Connecting campuses, students, and players, the Collegiate Starleague offers a place to grow as a team and as an individual. Because rosters are limited to players that all attend the same post-secondary institution, it is common for players to be unfamiliar with one another and for large disparities in ability to exist on teams. Teams that are fast to adapt to the unique circumstances of the CSL are often the teams that are fast to rise and succeed. Learning to draft a lineup that favours comfort heroes over meta heroes, and heroes that can synergize easily rather than heroes that demand finesse is a staple of the CSL, especially prior to the playoffs. The New York University Tadpoles got together with the CSL to shed light on how they grew from an abysmal start to achieve greatness as a team. However, playing in the CSL offers more challenges than just learning how to work as a team.
In the Fall season, every school was split into a division based on its location. EAST 3 included the Rochester Institute of Technology, the State University of New York - Stony Brook, the University of Maryland, College Park, the University of Connecticut, Cornell University, Johns Hopkins University, and lastly the New York University Tadpoles. Six of the listed teams achieved top seed in their Spring conference and every listed school made it to this year’s playoffs. EAST 3 became synonymous with “the group of death.”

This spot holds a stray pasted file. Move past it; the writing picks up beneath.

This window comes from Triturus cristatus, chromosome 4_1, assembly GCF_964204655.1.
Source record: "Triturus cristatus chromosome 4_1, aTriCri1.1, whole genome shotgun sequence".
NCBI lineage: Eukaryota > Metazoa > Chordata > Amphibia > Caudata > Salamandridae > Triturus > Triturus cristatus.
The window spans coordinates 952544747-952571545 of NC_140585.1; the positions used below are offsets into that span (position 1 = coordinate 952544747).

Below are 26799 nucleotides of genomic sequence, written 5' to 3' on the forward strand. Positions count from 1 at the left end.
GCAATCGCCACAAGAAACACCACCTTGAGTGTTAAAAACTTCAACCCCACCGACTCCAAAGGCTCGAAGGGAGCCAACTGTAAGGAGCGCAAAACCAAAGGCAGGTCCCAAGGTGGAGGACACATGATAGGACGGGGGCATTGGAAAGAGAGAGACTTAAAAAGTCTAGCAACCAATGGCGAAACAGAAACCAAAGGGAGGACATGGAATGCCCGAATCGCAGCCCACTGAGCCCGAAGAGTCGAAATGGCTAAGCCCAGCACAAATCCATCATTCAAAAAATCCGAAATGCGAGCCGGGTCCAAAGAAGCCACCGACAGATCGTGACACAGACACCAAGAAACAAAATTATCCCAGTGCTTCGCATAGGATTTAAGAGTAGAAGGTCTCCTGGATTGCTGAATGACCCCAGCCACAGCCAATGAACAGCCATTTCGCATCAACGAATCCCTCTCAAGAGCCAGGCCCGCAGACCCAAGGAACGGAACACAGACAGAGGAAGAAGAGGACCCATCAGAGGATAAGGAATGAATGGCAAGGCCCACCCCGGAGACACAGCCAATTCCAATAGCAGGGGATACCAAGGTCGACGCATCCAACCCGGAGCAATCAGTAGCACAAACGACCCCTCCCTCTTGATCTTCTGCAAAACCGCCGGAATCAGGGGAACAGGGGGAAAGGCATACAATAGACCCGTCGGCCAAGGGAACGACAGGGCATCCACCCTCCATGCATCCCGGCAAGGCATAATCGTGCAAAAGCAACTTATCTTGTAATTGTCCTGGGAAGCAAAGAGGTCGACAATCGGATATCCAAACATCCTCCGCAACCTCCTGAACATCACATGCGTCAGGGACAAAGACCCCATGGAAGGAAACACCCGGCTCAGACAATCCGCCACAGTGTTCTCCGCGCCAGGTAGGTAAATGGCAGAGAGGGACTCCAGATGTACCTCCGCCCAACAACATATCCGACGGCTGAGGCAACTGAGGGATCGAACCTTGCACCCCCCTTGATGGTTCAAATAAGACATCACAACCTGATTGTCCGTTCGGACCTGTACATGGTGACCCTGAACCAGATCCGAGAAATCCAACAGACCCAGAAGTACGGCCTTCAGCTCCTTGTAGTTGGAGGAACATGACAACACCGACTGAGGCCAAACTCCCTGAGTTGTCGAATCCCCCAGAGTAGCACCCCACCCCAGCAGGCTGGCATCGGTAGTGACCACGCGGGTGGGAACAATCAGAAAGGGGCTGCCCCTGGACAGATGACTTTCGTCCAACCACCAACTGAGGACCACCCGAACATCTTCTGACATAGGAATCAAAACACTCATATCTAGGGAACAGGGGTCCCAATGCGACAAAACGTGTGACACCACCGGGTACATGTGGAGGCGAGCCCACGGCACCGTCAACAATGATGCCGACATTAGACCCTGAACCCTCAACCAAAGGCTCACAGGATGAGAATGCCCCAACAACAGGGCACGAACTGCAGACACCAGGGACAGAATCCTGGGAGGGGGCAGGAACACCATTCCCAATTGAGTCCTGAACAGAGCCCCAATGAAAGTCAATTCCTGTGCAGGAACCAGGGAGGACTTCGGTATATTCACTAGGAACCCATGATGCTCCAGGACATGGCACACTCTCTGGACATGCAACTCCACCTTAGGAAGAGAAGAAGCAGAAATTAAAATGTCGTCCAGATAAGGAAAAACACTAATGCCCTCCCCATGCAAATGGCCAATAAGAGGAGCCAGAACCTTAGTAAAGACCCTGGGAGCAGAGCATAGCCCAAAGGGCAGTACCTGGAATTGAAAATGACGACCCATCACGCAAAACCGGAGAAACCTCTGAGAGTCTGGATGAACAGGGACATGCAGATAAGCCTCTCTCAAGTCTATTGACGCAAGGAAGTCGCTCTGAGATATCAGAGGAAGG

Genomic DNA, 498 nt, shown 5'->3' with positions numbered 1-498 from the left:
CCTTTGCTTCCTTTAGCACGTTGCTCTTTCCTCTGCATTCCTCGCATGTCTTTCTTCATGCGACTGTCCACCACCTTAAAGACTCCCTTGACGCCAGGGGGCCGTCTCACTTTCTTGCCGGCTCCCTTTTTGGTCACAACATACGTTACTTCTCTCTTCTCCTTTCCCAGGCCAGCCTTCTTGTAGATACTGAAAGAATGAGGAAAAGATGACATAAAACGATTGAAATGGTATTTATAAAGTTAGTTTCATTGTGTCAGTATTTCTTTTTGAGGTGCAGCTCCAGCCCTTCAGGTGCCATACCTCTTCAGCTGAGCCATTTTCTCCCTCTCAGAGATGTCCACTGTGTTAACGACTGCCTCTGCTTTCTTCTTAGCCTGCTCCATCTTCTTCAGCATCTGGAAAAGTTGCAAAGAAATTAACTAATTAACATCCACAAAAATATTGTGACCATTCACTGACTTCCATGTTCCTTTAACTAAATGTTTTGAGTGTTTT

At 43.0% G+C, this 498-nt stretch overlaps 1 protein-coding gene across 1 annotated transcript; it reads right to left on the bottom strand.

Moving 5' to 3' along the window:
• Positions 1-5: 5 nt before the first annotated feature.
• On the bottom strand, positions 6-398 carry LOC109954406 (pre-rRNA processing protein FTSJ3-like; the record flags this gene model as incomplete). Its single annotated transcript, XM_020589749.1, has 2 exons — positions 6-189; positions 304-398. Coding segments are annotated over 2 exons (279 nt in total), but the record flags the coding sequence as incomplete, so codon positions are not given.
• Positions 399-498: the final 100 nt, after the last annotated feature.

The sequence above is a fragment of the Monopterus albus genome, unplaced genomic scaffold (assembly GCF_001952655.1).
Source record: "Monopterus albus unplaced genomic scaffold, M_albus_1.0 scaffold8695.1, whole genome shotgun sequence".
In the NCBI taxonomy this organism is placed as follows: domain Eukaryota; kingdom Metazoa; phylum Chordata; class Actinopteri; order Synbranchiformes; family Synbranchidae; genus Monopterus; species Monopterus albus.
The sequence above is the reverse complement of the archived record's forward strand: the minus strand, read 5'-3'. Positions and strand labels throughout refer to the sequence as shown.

The only upsetting element of watching masterful teams compete in the Playoffs is the elimination of a talented team after each match, that is the nature of Dota and of competition. There must always be a winner and there must always be a loser. The same rules apply to EAST 3. At the bottom of the group, the New York Tadpoles ended the Fall season with a 0 and 7 record, unable to take a single series, and only achieving two victories before the Winter break.
Talented and driven, but needing change, the Tadpoles did not lollygag during the Winter break. They used this time to grow as a team and use the tools they had at their disposal, one of which is uncommon in collegiate Dota, but common in the professional scene.